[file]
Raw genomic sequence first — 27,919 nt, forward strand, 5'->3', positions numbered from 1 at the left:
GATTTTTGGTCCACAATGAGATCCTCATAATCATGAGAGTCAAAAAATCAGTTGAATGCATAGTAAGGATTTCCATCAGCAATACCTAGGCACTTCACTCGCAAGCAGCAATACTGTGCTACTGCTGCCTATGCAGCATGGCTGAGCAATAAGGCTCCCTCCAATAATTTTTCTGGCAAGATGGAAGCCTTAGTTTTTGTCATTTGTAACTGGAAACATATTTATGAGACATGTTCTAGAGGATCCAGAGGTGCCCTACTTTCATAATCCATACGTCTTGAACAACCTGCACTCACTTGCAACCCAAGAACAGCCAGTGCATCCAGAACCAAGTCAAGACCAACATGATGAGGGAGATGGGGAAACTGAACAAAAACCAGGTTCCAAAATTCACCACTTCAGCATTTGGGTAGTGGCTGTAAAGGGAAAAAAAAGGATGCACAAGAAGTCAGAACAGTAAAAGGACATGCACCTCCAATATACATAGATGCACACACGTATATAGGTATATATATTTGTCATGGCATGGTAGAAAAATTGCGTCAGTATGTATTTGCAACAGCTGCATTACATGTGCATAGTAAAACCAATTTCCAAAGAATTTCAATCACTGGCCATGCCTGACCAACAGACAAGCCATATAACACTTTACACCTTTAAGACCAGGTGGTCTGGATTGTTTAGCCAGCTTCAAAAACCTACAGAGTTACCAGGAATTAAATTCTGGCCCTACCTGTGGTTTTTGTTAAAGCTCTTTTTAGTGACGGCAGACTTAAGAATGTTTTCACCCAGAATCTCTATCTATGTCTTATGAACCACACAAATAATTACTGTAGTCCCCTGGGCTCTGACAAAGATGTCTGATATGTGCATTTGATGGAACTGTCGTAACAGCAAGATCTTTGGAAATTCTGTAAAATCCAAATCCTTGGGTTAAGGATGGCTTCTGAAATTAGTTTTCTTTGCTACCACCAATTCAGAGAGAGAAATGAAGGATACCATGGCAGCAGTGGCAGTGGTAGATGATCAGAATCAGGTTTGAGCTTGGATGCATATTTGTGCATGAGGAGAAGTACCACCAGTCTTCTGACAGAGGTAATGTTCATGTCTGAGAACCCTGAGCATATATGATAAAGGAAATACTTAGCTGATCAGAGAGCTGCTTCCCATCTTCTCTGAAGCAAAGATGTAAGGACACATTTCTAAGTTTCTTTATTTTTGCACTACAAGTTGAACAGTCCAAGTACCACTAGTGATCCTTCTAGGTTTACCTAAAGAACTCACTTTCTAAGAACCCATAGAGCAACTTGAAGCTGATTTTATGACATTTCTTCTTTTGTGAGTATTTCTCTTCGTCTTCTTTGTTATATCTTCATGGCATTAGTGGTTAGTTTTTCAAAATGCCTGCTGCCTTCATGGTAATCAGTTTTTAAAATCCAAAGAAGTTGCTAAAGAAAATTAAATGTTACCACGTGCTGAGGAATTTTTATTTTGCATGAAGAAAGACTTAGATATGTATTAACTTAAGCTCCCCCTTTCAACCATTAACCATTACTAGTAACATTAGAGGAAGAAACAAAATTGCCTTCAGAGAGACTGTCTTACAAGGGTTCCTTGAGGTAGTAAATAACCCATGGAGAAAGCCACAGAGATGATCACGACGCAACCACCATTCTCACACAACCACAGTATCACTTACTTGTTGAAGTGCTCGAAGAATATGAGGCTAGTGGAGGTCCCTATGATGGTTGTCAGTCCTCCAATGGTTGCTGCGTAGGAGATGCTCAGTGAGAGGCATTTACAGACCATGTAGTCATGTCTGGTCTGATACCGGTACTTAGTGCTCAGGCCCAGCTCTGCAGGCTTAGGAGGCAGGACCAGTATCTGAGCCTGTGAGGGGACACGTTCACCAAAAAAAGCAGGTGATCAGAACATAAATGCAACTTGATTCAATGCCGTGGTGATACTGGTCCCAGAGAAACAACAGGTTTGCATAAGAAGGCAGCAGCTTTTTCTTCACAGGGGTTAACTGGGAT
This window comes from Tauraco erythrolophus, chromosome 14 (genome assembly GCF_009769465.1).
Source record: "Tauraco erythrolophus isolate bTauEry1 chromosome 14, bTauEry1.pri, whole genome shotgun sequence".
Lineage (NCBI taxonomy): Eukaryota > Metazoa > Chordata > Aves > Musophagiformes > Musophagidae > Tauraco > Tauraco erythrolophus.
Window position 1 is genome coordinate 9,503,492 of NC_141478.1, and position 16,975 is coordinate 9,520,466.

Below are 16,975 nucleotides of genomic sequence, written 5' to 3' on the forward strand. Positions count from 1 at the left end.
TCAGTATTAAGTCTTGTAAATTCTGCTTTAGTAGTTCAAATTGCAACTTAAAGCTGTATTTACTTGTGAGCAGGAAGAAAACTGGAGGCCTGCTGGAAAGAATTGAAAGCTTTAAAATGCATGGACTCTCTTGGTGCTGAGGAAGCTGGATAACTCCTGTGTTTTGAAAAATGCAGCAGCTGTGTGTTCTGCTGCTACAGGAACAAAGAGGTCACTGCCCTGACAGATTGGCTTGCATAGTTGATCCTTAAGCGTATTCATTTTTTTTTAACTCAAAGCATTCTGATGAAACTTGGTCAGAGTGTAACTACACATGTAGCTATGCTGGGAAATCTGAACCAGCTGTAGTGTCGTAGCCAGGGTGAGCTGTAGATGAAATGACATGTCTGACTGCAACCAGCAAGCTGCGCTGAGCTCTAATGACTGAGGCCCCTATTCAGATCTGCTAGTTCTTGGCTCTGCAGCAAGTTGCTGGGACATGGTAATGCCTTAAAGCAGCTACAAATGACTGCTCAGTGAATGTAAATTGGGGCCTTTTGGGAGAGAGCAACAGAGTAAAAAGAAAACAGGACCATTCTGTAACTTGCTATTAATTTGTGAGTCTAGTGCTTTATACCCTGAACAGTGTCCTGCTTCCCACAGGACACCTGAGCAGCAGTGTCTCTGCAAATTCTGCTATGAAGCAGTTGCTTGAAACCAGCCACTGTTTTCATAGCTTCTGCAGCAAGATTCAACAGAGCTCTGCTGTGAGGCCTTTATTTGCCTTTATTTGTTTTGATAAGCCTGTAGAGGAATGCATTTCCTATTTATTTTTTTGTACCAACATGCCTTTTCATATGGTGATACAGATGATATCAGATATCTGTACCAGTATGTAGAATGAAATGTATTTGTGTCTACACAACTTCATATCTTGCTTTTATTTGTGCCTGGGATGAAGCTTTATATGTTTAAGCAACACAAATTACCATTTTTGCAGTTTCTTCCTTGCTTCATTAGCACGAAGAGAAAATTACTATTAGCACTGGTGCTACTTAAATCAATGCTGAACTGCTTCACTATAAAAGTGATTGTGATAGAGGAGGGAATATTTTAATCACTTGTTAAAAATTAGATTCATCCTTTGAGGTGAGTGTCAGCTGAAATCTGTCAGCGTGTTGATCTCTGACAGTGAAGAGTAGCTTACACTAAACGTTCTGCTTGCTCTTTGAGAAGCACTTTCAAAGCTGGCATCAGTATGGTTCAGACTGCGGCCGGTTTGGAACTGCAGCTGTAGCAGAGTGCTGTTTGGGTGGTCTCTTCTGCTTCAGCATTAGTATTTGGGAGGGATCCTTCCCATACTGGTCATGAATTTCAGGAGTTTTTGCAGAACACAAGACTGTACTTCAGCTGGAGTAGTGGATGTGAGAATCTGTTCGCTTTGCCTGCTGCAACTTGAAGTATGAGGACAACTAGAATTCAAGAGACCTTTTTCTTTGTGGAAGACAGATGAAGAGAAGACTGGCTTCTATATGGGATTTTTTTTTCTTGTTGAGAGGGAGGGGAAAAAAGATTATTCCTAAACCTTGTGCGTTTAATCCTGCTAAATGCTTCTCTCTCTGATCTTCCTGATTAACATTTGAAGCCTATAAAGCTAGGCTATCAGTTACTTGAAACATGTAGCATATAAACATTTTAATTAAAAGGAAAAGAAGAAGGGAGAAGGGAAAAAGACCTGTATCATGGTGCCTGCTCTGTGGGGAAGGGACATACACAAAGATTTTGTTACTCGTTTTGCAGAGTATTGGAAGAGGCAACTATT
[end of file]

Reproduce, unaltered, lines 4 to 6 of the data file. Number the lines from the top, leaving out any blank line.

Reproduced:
Source record: "Tauraco erythrolophus isolate bTauEry1 chromosome 14, bTauEry1.pri, whole genome shotgun sequence".
Lineage (NCBI taxonomy): Eukaryota > Metazoa > Chordata > Aves > Musophagiformes > Musophagidae > Tauraco > Tauraco erythrolophus.
Window position 1 is genome coordinate 9,503,492 of NC_141478.1, and position 16,975 is coordinate 9,520,466.